How the quest for the perfect golf swing can go wrong

Boyd Summerhays knows a thing or two about what it takes to achieve success at the highest level of competitive golf. Not only does he come from a famously talented family (both Boyd and his brother, Daniel, played professionally, and his uncle, Bruce, won three times on the Champions Tour), he’s also coaching Tony Finau, and his own children, including son Preston, who won the 2019 U.S. Junior Amateur Championship and is currently playing collegiately at Arizona State.

That’s why, when Summerhays gives advice, you know it’s coming from a place of deep knowledge and experience. And on this week’s episode of Off Course with Claude Harmon, Summerhays talked about one issue that he believes can negatively affect good players all too often: the quest for perfection in the golf swing.

“I was playing really good for a couple of years before I got my [PGA Tour] card,” Summerhays said. “I’d look at my swing on film once in a while. I wasn’t obsessed with it. I knew I was playing good, I knew I was hitting the sort of shots I wanted. After I got injured, I started bouncing around, instructor to instructor. And it got to the point where I was doing something for the first time in my career: I was trying to be perfect, instead of trying to play golf shots.

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“It got to the point where I was on the range all the time,” Summerhays continued. “But not on the range hitting shots or trying to learn shots, I was trying to get in all these positions. Pretty soon, it was really hard for me to score the golf ball. I was over the ball, my routine was longer. It wasn’t the same. You had so much more thought going through your head.”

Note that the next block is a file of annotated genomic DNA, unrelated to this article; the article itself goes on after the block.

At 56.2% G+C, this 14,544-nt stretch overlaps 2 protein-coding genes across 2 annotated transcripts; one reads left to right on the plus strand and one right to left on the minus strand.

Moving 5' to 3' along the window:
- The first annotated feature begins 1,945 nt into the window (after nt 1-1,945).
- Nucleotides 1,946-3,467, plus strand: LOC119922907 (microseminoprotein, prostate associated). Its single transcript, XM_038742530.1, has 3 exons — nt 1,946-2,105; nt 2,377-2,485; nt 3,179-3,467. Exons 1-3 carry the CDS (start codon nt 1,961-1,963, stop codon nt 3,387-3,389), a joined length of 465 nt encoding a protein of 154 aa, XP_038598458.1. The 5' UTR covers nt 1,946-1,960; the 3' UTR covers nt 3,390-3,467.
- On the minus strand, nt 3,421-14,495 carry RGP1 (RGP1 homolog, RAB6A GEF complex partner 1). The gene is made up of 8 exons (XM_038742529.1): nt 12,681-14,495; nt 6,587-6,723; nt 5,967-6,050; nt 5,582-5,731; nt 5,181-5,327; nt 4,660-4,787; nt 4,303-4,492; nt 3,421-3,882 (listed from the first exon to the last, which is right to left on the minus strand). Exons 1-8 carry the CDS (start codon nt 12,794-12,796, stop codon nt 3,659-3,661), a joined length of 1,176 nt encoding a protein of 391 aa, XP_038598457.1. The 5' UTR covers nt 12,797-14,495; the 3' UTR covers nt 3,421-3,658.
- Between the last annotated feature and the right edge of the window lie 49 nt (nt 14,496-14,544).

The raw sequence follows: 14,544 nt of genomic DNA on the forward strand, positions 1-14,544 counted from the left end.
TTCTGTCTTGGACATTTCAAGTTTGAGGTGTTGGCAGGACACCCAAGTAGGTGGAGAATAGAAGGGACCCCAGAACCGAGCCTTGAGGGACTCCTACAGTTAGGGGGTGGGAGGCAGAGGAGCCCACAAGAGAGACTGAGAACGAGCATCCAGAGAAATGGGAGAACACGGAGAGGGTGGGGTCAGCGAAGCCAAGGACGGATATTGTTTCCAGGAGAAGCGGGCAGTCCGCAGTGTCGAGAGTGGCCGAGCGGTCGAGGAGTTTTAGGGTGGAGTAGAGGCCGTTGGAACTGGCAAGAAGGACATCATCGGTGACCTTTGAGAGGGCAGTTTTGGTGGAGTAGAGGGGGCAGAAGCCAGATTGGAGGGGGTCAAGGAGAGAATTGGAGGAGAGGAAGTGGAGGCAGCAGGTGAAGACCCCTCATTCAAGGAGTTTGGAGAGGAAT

Summerhays said he likes to use his experience as a cautionary tale for his students. His “rookie mistakes” of changing equipment manufacturers, caddies and coaches after suffering an injury ultimately pushed him out of professional competitive golf and into his current life as a top-tier coach.

“I always tell my kids, you train on the range as if it’s all technique,” Summerhays said. “And on the course, you play blank, you play free.”

For more from Summerhays, including the best way to prepare your kids for a future in competitive golf, and why Tony Finau’s long-awaited second win only made him hungrier, check out the full interview below.


As a four-year member of Columbia’s inaugural class of female varsity golfers, Jessica can out-birdie everyone on the masthead. She can out-hustle them in the office, too, where she’s primarily responsible for producing both print and online features, and overseeing major special projects, such as GOLF’s inaugural Style Is­sue, which debuted in February 2018. Her origi­nal interview series, “A Round With,” debuted in November of 2015, and appeared in both in the magazine and in video form on